Good Advice Is Worth Repeating

by on July 12, 2011

An interesting happened to me as I sat down to write this posting.  I was curious if I had said anything before on the topic of conducting informational interviews with others when looking to move forward on a new endeavor.  Checking back in my records I found my entire May 19, 2011 blog was dedicated to the topic.  At first, I said let me find something different to write about.  However, the longer I thought about it, the more I was troubled by the thought of individuals who remain stuck where they are because of an unwillingness to fully explore what may be possible for them.

Monthly I continue to keep in contact with a few of my fellow coaches from my certification studies.  We keep each other up to date as to how we are doing, and look to help each other through by sharing experiences and things we have learned since our training.  One member of our group has found an excellent group of individuals on which to focus his coaching.  However, it means likely making his way into a community of which he is not currently an active member and for which he is not sure what would be expected of him.  Meanwhile, as he begins to build his coaching business, he still toils in his day job which he has done since I have met him.  It is a position from which he has been looking to move on from for a long time.

As my mates and I continue conversing a few things became evident.  First our friend was stuck and reluctant to move forward.  Secondly, he had questions about his proposed new endeavor that none of us on the call were fully qualified to answer.   Third, he needed to speak with others who are in the field and area in which he is looking to enter to both learn more about opportunities in the field, and also to learn how his present qualifications both point him in that direction and how they fall short.  Finally, if action was to move forward in terms of the directions he wanted to head, he needed to initiate it, for while as friends we could be supportive, we could not make things happen for him.

When I did the piece on informational interviews, there were several reasons listed that address many of the above items as to value of doing them in the first place.  Those included:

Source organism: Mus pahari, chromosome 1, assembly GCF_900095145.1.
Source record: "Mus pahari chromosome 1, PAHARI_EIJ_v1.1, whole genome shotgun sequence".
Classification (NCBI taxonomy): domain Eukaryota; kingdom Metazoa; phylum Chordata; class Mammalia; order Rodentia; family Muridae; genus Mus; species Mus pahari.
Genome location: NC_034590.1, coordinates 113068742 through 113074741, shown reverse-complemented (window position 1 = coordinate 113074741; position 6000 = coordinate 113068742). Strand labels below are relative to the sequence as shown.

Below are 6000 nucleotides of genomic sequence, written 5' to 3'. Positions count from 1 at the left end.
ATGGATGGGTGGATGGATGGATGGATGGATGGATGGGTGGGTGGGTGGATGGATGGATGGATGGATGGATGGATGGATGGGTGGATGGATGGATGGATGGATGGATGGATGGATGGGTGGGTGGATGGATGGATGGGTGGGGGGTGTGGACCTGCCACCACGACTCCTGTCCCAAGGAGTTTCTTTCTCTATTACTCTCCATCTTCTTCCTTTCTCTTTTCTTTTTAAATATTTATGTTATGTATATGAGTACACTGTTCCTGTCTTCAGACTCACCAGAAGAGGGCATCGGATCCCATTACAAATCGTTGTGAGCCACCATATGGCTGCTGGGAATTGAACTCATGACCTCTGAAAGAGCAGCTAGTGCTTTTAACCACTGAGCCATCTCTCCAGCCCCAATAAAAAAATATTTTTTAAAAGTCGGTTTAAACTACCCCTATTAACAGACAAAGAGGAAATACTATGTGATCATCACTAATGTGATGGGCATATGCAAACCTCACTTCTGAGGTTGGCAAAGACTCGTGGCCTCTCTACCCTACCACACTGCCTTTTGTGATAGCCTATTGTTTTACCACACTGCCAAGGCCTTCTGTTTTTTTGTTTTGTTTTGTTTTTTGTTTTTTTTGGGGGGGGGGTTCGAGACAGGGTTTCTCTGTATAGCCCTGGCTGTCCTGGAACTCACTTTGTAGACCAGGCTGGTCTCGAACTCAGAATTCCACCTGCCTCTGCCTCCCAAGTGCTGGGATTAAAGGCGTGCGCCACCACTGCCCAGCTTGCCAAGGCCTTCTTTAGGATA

• You are seeking to build lifelong relationships with people in the field in which you are interested.
  • You are looking to let those who are already in your area of interest know of your desire to become part of their field, and that you are anxious to learn how to improve your knowledge and skill sets to be part of that fraternity.
  • You are seeking information from the person to whom you are speaking, not specifically a handout or an offer.  Others are usually very willing to share their knowledge and passion when approached properly, and certainly when there are not expectations on the part of the one doing the questioning.
  • You are hoping to make such an impression on the person from whom you are seeking information they are willing to provide you referrals to others who may be able to expand your knowledge further, particularly if your initial contact is not an expert on a particular part of the field in which you are interested.
  • That as you proceed forward with your knowledge building in your new field, that you keep in touch with your contacts as to progress you are making, offer them details on new facts you are learning as you continue building your expertise and let them know how you are becoming more and more a part of the field in which both of you share an interest.

Taking action and reaching out to others, (especially those that we don’t know), is among the toughest of things for all of us to do.  Whether it is shyness or fear of speaking up, not wanting to appear to be unknowledgeable in an area that is the expertise of another or hoping that something will fall fortuitously in your lap so that you don’t have to put a lot of effort into the process, often times our worse enemy in moving forward with our life is ourselves.  Continually expanding our knowledge both through research (which we can do privately and on our own), and through continued conversation with those that we meet, (whether by intentionally putting ourselves in that situation by attending events with the type of people we are seeking out, or by accidental contact), it is essential in moving oneself forward in exploring what is involved in obtaining that which we desire.

There is one last moral to this story.  As our conversations continued, one of our group members was relaying details about a field in which she has been involved for several months.  It involves a new therapy for patients with depression and a technology to help alleviate it.  In administering the technology, doctor’s offices are finding that often times people best qualified to do so as to get maximum benefit for the clients are those trained in the disciplines of professional coaching.  It turns out that our friend looking to move from his current job which has him unhappy has many such offices of doctors with this equipment and therapy in his neighborhood.  Often the biggest thing the doctor has lacking in administering the treatment is someone qualified to do so.  It became apparent to all of us on the call that given the background of our friend that he may be a perfect person to do such a role.  It certainly sounded far more appealing to him than his current day job.  He vowed to pursue that lead, (along with following up in the area he holds longer term career interests), over the coming month.  Interacting, sharing and learning from others is an approach which is always good advice, and will never be out of style.

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